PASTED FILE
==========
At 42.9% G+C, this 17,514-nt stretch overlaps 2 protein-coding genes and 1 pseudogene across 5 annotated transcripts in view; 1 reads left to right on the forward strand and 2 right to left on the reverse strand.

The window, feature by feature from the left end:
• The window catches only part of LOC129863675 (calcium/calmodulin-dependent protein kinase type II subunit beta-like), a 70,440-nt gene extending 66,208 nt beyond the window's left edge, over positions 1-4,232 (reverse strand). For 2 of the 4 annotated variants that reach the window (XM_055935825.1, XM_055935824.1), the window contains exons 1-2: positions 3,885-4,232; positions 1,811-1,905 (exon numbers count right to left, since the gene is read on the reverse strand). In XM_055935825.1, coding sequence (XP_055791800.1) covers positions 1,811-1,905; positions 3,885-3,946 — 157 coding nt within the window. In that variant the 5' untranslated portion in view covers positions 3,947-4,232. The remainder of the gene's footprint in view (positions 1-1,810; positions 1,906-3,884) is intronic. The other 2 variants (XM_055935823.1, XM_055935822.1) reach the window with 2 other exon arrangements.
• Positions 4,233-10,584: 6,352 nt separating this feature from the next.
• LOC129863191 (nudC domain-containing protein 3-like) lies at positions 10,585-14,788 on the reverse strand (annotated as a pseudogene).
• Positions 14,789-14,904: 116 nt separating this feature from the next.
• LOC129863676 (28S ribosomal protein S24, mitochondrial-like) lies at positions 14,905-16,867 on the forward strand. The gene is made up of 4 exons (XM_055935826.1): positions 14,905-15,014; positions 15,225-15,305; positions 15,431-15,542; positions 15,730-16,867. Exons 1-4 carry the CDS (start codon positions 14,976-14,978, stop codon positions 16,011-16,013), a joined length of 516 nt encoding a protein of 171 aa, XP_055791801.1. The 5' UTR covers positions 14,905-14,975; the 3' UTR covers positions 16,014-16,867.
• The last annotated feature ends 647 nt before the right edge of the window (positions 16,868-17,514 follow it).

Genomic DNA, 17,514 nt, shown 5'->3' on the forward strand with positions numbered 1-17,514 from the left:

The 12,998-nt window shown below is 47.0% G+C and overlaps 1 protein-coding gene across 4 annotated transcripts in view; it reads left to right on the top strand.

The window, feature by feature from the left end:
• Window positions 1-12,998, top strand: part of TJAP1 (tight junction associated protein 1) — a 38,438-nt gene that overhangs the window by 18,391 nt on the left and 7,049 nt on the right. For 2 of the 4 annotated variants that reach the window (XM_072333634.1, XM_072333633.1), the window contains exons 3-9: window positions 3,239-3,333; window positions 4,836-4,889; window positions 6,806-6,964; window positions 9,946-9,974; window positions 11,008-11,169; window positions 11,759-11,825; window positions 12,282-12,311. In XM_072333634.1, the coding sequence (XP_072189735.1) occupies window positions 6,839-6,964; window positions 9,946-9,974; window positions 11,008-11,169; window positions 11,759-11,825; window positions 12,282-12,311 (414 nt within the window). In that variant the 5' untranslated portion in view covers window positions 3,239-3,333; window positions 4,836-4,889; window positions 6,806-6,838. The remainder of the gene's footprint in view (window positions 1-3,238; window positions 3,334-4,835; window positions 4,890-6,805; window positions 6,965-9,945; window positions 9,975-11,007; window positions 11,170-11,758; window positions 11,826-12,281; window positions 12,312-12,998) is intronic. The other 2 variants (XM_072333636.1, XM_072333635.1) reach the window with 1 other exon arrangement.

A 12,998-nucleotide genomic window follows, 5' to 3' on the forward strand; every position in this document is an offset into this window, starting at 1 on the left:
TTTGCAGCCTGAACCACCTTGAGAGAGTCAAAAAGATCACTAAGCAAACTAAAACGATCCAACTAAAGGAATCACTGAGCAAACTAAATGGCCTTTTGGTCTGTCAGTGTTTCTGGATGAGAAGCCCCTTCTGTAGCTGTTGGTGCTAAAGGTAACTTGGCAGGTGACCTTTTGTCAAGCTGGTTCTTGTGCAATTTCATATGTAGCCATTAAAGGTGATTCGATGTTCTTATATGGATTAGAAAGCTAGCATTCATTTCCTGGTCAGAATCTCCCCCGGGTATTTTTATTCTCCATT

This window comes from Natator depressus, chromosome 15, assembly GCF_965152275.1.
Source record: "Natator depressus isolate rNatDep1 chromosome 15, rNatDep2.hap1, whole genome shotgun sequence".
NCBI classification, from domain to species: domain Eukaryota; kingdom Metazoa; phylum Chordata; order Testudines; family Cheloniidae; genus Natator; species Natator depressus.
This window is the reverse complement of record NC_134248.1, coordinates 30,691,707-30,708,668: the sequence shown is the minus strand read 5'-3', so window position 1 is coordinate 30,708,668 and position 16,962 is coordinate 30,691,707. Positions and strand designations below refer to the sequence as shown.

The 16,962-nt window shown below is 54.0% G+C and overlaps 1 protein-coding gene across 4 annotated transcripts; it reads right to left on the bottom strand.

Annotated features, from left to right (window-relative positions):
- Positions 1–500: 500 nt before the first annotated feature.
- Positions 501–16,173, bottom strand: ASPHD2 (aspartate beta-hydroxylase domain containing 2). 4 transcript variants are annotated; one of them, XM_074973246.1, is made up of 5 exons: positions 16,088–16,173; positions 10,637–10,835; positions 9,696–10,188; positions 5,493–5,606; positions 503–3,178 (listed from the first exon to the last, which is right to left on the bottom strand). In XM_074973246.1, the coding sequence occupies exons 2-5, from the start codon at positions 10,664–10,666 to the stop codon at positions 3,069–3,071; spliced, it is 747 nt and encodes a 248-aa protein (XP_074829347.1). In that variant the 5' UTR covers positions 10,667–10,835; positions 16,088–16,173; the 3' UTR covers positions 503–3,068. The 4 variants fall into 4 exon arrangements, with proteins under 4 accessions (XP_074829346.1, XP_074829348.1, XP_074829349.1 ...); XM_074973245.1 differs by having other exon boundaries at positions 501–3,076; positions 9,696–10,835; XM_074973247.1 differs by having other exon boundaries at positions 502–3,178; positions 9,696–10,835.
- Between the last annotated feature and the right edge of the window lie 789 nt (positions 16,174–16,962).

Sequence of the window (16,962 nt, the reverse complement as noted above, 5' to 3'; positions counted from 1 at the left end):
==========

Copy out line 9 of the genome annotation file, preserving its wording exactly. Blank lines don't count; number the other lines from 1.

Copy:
Genomic DNA, 17,514 nt, shown 5'->3' on the forward strand with positions numbered 1-17,514 from the left: